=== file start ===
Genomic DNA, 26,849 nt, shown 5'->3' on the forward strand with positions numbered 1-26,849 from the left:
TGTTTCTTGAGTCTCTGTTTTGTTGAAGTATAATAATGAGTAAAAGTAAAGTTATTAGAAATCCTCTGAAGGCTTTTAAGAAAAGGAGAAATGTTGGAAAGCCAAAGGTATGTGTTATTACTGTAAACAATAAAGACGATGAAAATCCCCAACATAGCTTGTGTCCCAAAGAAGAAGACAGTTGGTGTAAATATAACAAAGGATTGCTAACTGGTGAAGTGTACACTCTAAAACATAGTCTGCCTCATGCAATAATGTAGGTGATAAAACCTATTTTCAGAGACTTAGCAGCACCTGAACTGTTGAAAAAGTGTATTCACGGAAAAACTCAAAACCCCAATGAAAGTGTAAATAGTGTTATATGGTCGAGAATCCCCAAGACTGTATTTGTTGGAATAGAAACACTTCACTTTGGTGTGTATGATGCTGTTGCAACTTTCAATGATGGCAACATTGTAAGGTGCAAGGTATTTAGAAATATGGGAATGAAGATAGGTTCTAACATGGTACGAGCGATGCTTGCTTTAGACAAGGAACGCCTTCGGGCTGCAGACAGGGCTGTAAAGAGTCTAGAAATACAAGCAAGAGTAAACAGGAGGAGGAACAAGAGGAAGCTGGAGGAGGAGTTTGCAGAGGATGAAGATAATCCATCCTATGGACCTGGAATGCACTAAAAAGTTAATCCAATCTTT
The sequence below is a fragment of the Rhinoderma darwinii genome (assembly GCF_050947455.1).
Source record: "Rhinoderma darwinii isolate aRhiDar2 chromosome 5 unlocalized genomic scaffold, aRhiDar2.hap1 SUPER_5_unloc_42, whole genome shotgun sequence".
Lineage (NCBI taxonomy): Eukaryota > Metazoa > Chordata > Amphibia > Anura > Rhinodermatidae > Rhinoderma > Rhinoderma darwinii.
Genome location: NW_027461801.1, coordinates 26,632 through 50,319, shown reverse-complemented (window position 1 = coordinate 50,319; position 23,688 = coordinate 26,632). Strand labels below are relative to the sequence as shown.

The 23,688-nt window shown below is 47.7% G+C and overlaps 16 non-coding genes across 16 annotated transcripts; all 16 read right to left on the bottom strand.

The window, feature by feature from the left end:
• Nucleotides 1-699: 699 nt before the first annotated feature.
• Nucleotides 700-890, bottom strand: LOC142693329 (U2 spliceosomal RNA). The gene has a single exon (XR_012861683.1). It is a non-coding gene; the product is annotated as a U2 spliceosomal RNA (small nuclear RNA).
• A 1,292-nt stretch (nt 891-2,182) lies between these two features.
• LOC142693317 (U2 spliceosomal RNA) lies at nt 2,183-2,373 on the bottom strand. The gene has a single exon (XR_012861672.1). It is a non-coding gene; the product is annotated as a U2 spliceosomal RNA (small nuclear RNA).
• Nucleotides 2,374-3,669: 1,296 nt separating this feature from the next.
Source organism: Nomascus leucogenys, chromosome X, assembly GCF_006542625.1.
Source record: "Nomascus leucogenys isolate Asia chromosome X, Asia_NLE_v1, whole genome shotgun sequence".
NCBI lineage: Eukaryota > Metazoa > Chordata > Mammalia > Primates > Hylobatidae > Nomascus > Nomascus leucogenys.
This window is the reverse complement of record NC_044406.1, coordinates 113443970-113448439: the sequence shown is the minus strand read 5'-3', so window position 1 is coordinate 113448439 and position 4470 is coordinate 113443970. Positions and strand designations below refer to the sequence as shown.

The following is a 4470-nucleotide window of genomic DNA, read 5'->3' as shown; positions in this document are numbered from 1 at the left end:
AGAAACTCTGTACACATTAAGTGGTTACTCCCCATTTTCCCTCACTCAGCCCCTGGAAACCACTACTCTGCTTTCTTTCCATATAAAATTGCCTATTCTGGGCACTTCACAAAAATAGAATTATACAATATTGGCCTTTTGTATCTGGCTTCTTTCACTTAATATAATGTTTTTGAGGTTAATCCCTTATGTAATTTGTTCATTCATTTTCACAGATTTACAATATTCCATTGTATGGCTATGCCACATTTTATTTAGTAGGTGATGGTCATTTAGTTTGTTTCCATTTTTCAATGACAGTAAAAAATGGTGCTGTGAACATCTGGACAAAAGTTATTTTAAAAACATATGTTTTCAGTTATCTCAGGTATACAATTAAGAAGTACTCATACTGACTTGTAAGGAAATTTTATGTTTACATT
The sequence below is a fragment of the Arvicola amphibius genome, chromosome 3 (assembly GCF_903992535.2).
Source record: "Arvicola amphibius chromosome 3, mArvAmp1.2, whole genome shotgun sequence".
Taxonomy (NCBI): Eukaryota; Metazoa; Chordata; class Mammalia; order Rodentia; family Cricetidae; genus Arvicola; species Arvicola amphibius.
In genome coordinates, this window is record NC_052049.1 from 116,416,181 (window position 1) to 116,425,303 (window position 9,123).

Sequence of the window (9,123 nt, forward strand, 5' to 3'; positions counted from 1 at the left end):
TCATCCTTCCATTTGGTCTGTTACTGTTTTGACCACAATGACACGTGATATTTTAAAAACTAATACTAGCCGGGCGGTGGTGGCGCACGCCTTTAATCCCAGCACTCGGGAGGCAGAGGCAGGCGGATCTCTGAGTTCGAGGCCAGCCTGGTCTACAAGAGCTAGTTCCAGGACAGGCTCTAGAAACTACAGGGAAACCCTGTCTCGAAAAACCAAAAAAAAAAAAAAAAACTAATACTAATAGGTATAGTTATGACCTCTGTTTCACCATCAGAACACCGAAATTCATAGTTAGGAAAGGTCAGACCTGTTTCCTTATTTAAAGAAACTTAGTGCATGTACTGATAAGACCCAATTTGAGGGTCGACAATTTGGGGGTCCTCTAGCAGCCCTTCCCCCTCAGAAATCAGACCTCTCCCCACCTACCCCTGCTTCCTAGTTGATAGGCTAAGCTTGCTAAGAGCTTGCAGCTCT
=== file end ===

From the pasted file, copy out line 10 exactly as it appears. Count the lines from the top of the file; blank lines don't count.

• Nucleotides 700-890, bottom strand: LOC142693329 (U2 spliceosomal RNA). The gene has a single exon (XR_012861683.1). It is a non-coding gene; the product is annotated as a U2 spliceosomal RNA (small nuclear RNA).